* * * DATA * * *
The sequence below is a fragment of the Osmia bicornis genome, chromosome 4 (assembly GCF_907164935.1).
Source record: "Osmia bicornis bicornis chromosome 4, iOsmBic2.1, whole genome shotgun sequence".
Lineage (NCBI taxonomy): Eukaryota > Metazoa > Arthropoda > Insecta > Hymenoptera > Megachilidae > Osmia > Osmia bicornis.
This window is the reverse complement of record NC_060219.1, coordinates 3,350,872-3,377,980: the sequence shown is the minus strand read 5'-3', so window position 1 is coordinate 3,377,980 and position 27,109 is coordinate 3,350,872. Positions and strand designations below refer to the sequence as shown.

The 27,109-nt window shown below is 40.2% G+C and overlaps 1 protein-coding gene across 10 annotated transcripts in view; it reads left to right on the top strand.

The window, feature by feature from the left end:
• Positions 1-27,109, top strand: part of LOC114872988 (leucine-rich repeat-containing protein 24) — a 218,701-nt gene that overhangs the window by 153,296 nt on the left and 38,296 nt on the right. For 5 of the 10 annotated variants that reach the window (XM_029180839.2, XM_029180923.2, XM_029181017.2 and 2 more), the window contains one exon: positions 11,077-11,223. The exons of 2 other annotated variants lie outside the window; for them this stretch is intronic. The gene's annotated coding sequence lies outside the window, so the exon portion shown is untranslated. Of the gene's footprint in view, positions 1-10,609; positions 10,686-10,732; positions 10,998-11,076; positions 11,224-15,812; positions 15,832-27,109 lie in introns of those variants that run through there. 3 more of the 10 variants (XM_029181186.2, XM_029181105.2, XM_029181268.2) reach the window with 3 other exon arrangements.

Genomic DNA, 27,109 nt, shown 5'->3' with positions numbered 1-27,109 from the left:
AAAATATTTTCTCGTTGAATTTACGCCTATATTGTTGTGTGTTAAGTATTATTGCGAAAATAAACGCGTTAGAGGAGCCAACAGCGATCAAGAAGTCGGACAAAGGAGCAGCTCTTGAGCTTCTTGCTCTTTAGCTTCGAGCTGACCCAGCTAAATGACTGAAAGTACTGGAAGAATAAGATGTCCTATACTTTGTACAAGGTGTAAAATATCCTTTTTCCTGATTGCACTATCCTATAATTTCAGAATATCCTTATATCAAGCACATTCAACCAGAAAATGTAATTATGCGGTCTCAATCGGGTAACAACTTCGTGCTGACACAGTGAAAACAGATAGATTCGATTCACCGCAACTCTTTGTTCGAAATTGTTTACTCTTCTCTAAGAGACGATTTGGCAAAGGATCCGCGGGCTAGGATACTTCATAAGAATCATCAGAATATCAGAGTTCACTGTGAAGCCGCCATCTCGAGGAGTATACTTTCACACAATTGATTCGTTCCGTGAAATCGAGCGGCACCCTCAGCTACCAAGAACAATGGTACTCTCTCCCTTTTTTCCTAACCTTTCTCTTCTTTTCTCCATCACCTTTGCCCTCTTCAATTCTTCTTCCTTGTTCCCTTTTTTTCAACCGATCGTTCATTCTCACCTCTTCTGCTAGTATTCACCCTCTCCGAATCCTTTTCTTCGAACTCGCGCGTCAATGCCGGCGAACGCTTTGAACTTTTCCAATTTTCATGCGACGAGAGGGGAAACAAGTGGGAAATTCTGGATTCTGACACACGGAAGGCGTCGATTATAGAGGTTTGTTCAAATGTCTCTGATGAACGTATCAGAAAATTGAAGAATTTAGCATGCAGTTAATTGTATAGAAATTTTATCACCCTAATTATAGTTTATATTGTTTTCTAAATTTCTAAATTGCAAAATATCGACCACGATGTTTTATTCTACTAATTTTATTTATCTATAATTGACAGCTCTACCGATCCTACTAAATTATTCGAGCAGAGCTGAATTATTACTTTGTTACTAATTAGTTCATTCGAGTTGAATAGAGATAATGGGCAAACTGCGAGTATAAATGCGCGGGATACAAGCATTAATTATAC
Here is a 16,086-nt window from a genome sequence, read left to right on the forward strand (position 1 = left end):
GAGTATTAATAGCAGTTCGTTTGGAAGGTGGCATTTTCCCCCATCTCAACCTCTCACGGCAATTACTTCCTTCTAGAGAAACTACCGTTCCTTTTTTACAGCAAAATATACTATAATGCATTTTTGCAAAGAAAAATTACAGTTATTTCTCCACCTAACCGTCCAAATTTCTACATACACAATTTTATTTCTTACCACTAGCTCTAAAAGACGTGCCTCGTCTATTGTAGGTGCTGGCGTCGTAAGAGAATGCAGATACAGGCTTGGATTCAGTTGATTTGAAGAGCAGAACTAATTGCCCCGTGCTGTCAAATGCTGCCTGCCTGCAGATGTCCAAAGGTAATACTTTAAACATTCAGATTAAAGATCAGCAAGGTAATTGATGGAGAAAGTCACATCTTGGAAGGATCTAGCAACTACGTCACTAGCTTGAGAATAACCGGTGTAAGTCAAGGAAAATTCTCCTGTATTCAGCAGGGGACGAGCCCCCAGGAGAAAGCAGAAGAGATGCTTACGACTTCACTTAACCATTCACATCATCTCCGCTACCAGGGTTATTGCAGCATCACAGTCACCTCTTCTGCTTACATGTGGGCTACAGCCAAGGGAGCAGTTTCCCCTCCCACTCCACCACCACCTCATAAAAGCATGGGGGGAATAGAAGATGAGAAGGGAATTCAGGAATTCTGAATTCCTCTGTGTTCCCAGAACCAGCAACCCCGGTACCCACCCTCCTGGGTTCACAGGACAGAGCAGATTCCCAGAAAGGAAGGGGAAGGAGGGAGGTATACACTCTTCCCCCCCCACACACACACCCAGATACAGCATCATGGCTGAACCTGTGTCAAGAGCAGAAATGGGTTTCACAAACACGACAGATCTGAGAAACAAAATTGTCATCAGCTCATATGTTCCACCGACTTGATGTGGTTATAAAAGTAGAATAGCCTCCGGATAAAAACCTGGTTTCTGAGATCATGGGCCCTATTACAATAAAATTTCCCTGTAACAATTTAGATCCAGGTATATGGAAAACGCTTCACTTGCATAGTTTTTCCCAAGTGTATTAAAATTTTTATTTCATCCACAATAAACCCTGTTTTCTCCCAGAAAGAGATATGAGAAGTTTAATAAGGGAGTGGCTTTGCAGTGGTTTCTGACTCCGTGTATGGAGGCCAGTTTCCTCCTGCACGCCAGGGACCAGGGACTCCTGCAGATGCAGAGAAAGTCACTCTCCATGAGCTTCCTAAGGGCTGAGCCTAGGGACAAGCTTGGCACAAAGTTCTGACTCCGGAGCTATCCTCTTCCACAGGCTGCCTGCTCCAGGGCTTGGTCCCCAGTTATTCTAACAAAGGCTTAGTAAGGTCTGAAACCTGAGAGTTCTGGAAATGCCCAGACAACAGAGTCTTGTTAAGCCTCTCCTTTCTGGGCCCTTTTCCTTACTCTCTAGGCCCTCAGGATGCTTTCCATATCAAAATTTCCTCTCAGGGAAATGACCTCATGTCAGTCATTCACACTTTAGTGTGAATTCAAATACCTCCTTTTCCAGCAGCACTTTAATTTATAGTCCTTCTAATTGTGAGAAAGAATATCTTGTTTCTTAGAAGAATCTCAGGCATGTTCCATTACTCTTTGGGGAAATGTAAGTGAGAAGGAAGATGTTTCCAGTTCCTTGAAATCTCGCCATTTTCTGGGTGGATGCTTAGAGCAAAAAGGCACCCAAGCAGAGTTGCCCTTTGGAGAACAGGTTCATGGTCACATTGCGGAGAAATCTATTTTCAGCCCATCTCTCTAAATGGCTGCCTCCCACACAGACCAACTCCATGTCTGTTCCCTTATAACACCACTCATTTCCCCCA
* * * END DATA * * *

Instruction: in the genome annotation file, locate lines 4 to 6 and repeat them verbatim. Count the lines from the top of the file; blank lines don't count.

This window is the reverse complement of record NC_060219.1, coordinates 3,350,872-3,377,980: the sequence shown is the minus strand read 5'-3', so window position 1 is coordinate 3,377,980 and position 27,109 is coordinate 3,350,872. Positions and strand designations below refer to the sequence as shown.

The 27,109-nt window shown below is 40.2% G+C and overlaps 1 protein-coding gene across 10 annotated transcripts in view; it reads left to right on the top strand.

The window, feature by feature from the left end: